The birth last year in Los Angeles of eight babies to Nadya Suleman after IVF treatment -- as well as cases in which embryos have been stolen or transferred into the wrong patients -- has spurred discussion about whether the field of assisted reproductive technologies should be subjected to government oversight.
The major professional group of infertility specialists hinted in statements last year that perhaps the field -- which is largely self-governed and relies on voluntary participation of doctors -- could use a greater degree of regulation. As we reported last September in Booster Shots, Robert W. Rebar, executive director of the American Society for Reproductive Medicine said:
"The time has come for policy makers to sit down with the leading experts in the field to explore ways we can codify our standards to give them additional regulatory teeth. . .We will lead an effort involving our members, representatives of patient groups, policy makers and other stakeholders to work together to come up with solutions."
The ASRM then held a workshop in December in Washington, D.C., to seek input on oversight from government agencies, patients, physicians, academic experts and others.
The group issued its decision on further oversight in a paper released Wednesday that -- stunningly -- finds that no further oversight is needed to prevent "Octomom" cases and other ethically and medically questionable incidents. The report concludes that better insurance coverage of assisted reproductive technologies would greatly reduce inappropriate uses of the technology.
If everyone had infertility treatment insurance coverage, ASRM leaders argue in the report, patients would be less tempted to transfer a high number of embryos or use dangerous fertility drugs. Insurance providers, moreover, could then enact rules that limit the number of embryos transferred and select which reputable doctors and centers would be allowed to perform specific treatments. "Unlike most medical procedures to treat most diseases, insurance coverage for ART treatments remains rare in the United States," the report states.
ART practitioners must abide by federal, state and Food and Drug Administration rules, as well as professional self-regulation and physician board certification, thus making the field already "one of the most highly regulated of all medical practices in the United States." Thus, ASRM leaders conclude, no further government oversight is necessary at this time. "A simple legal restriction on the number of embryos transferred would not be desirable," they wrote.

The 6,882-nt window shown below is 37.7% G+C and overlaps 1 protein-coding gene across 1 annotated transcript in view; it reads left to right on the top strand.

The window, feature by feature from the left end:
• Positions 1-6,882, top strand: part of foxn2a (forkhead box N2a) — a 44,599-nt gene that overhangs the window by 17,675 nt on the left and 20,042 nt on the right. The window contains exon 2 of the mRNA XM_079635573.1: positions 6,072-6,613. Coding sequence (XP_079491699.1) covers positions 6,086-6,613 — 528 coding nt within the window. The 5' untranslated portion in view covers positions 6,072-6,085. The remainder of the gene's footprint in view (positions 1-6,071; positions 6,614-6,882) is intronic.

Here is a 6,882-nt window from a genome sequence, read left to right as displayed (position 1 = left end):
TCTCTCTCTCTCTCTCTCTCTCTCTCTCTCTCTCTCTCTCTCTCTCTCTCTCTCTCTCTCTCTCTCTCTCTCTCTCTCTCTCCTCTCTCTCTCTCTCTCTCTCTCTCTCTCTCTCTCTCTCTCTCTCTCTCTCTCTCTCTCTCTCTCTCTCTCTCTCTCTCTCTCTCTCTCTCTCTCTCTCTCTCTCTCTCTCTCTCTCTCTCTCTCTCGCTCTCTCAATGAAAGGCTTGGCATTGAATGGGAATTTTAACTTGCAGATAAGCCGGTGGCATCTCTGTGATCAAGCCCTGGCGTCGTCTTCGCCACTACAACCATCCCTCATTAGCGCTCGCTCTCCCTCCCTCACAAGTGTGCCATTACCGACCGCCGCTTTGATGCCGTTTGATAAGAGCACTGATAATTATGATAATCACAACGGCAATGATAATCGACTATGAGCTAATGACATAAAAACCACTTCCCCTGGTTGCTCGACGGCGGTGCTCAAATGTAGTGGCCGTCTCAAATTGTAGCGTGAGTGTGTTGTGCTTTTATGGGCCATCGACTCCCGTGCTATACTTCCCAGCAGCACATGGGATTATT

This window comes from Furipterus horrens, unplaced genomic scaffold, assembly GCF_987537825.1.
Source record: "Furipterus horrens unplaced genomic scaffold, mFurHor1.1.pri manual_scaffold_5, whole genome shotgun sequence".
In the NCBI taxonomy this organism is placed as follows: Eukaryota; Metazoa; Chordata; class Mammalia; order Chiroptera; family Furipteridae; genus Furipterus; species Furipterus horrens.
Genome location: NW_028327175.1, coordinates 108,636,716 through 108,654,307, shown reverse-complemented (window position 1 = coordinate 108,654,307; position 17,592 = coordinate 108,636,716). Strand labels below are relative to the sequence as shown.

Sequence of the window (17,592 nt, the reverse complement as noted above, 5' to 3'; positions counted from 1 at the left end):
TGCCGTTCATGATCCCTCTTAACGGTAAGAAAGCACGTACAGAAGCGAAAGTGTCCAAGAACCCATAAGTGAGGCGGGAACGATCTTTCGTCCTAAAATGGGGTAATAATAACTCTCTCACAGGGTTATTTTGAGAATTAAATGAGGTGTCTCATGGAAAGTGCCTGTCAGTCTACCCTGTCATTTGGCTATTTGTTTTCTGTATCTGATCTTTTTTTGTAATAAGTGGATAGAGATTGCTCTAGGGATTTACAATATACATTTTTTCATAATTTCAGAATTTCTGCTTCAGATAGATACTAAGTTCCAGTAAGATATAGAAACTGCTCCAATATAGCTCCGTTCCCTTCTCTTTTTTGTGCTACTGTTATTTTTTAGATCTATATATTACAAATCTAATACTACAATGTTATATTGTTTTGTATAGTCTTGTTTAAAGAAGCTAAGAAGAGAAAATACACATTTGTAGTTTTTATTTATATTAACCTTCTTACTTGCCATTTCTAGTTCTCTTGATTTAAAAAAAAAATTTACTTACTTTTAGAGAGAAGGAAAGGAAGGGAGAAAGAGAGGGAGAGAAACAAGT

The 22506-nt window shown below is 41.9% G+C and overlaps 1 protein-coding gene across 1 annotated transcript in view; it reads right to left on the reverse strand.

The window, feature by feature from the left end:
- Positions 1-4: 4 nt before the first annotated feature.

The report notes that the doctor involved in the "Octomom" cases is being appropriately punished under existing state medical regulations and that this one notorious case has led to unnecessary calls for additional legal enforcement and punishments of doctors who breach voluntary guidelines. But, the report says, "Standards set by members of the profession for the practice of reproductive medicine are widely followed and successful."
Given the comments that L.A. Times readers submitted to our website after Octomom gave birth, however, it seems that many people do believe further regulation of the industry is needed -- even if it's to control the occasional rogue doctor. The ASRM's "We're just fine, thanks" position is sure to be challenged. According to a position paper by ethics think tank the Hastings Center, the ASRM clearly lacks the ability to enforce its voluntary guidelines.
"Without governmental oversight, clinicians may practice medicine in accordance with their own beliefs. Variability in the beliefs of different practitioners permits most patients turned down by one clinic to find another where practitioners will feel comfortable treating them," the Hastings Center's position paper states. "The lack of regulation and practitioner variability means that individual decisions about eligibility for ARTs may be arbitrary, biased and inconsistent, shielding practitioner prejudices, subjecting prospective parents to great uncertainty and avoiding public discussion of difficult policy issues in reproductive policy."
-- Shari Roan
Photo: One of the Suleman babies. Credit: AP Photo / NBC NEWS